Use Decoys To Tag A Tom Early

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The Great Equalizer

Most seasoned turkey hunters have decoys at their disposal, and most will employ them this coming spring in pursuit of one of North America’s most iconic birds. I’ve killed many toms without the use of decoys throughout my turkey hunting career, but there’s a few reasons I choose to use them whenever possible these days. It’s one thing to call a longbeard into shotgun range, with today’s turkey loads reaching out near 60 yards. It’s a whole ‘nother story pulling one to within 20. Sure, the average turkey bowhunter is accurate past 20 yards, but shooting at a block target is very different than shooting at the vitals – or the neck – of a strutting tom. So, wouldn’t you rather have a way of getting them as close as possible? Enter the great equalizer. We’re talking decoys.

They Love To Hang Up

If you’ve hunted for any reasonable amount of time, you’ve had a turkey come in, then stop and stay just out of reach. They hang up. Maybe they’re playing hard to get. Maybe they can sense something’s just not quite right. Either way, they stop advancing. Often, you’ll have to give them a reason to close the distance. 50 yards out is a success to most turkey hunters, but not to us. We need them closer. Without decoys, a wise ol’ tom may get within shotgun range, but without seeing the hen he’s been talking to, he may hang up for long enough to catch on to the game.

You Never Know Where They’re Coming From

You may have a hundred pictures of longbeards right in front of your trail camera, but that doesn’t mean they always come from the same place. On opening day last year, after seeing a lot of turkeys in one location out of range, I decided to move to a secondary spot. This was a very small clearing where we had weeks worth of pictures showing longbeards feeding nearly every day. At one point during my time in that little spot, I was set up behind some high brush, facing the clearing, hitting my diaphragm and friction calls. Suddenly, a gobble rang out within 100 yards of me. I peered around the brush and saw a longbeard in full strut next to the clearing. He we go, I thought.

Surely he was about to strut out into that clearing, just like he did every day, so I went to full draw and waited. And then waited some more. Nothing. So, I leaned back around the brush to see what was going on, and wouldn’t you know it – he was coming around behind it, then behind me. You can imagine what happened when he got 10 yards back. Without being able to swing around – or move at all, for that matter – I held as long as I could, but finally my arms decided it was time to let down less than gently, and off he went through the woods. Decoys in that clearing that he frequented on a daily basis would have likely been all the incentive he needed to strut right out in front of my arrow. You see, you never know where they’re coming from, but with decoys set up, you can know exactly where they’re going.

Decoys Provide Distance At A Glance

Gauging distance is by no means a reason, in and of itself, to use decoys, but it sure is a bonus. Not only do decoys often get a tom closer to you, but they tell you just how close he is. When a turkey is out in front of you, whether you’re in a blind or not, it can sometimes be difficult to pull a rangefinder up to your face without being spotted. And depending on the terrain, 25 yards can look like 20. With a bow turned down to 55 pounds to eliminate pass-thru, using your 20-yard pin at 25 yards could result in a lost bird. So, instead of relying on judgement with such a small target, set up some decoys and range them from your position, letting them be your point of reference when that longbeard finally shows.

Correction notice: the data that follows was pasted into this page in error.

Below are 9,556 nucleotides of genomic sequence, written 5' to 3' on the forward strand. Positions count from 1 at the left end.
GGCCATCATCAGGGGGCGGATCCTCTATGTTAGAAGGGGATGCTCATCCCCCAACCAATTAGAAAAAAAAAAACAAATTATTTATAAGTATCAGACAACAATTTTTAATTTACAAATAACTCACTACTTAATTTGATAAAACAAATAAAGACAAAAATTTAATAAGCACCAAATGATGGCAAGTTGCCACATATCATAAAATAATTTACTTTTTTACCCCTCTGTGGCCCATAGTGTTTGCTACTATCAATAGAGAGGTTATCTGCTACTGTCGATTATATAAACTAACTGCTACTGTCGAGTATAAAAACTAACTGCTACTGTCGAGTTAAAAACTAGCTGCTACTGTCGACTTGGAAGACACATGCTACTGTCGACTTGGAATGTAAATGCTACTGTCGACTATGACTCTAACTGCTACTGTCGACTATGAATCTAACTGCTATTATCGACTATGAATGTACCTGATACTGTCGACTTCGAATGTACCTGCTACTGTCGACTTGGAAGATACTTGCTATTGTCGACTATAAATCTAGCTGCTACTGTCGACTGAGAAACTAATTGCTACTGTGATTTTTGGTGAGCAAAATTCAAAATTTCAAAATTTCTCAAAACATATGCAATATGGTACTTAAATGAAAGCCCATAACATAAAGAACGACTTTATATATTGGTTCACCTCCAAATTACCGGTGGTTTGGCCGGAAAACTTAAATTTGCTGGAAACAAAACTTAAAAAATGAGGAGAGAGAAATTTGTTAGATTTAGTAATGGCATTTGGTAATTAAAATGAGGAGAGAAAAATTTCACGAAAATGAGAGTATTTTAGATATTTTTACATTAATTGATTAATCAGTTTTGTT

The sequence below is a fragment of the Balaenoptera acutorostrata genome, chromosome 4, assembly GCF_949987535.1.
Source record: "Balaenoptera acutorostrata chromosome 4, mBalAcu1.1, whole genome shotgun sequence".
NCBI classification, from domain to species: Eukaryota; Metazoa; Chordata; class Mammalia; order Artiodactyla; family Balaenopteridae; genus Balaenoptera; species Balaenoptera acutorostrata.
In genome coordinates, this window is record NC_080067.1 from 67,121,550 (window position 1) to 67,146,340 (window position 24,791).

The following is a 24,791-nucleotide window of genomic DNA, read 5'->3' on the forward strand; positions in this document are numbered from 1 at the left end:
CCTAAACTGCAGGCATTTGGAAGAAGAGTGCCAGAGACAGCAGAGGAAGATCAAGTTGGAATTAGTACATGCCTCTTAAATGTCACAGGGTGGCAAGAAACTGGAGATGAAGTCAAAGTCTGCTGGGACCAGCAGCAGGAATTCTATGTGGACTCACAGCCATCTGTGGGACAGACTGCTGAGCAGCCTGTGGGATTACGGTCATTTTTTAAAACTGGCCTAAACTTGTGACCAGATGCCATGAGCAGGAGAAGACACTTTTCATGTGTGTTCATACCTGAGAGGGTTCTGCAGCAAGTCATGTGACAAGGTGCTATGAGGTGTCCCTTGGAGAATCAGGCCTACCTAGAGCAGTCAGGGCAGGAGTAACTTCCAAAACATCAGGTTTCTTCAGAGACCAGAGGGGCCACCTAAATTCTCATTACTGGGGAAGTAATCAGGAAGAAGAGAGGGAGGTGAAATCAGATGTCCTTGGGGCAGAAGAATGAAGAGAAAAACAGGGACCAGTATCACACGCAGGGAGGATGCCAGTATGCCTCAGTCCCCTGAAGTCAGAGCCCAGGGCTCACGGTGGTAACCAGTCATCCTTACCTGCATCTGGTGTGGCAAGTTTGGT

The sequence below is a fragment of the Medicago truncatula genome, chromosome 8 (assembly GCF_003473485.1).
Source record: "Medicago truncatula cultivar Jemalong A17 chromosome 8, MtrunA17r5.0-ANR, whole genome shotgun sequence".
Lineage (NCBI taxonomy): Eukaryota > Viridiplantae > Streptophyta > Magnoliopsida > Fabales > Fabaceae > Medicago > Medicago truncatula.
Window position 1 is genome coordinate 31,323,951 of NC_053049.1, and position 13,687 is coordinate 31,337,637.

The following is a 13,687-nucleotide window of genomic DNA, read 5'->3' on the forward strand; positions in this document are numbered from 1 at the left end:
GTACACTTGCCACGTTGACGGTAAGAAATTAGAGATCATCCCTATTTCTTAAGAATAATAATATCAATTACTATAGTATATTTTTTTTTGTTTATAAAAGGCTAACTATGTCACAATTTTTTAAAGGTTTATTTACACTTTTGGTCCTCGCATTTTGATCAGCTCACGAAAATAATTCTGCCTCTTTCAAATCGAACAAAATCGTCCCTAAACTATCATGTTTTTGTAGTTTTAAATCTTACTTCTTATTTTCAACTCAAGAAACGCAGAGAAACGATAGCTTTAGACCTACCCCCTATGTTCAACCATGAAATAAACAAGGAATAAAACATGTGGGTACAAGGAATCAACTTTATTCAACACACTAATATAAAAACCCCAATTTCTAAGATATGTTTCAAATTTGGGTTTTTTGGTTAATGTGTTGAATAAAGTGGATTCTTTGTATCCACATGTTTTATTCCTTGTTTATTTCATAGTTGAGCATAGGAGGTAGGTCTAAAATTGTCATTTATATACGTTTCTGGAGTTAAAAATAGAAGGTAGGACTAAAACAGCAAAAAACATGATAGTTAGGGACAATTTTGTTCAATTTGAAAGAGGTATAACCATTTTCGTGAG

The Unbiased Truth

Ok, so I know I’ve sounded pretty dead set on using decoys, but the truth is there was a time when I wanted nothing to do with them. I had seen them repel turkeys, so I wrote them off without giving them a second chance to prove their usefulness. You see, there are times when decoys may send turkeys walking in the other direction. Whether it’s cheap, fake-looking decoys, an unrealistic setup, or you’ve just called in a longbeard that has recently been beaten up by a group of jakes – sometimes, decoys just don’t work. But with high-quality decoys, such as Avian-X, private land turkeys that don’t see much pressure or haven’t ever laid eyes on a decoy can be fooled by them most of the time. Public land birds, on the other hand, who have seen every trick in the book – and the hunters who were behind them – usually offer a lower success rate, so keep that in mind when judging their effectiveness.

The bottom line is this – there is no magic bullet to killing turkeys. There is no one-size-fits-all approach. Decoys are like every other piece of gear under the sun. They’re a tool. A tool that, when used properly and in conjunction with sound hunting strategies, can tip the scales a little more in your favor. So, don’t think that decoys are going to solve all your turkey hunting woes. They won’t, but they can help you get within range of more birds than you would if you didn’t own any. So, pick up a few Avian-X decoys, set them up in a realistic manner and sit still. The longbeards will do the rest of the work. Happy Hunting.


An emphasis should be placed on high quality. Turkeys live and die by their eyes. They have impeccable eyesight, so the decoys you use need to be realistic enough to fool them. Yes, I know that they can be fooled by strapping a tail fan to the end of a shotgun barrel, but remember that you need them to come in close enough – and for long enough – to draw back and execute without being seen. A gun hunter can shoot at a running bird that has just figured out they’re only looking at a tail fan. We cannot.


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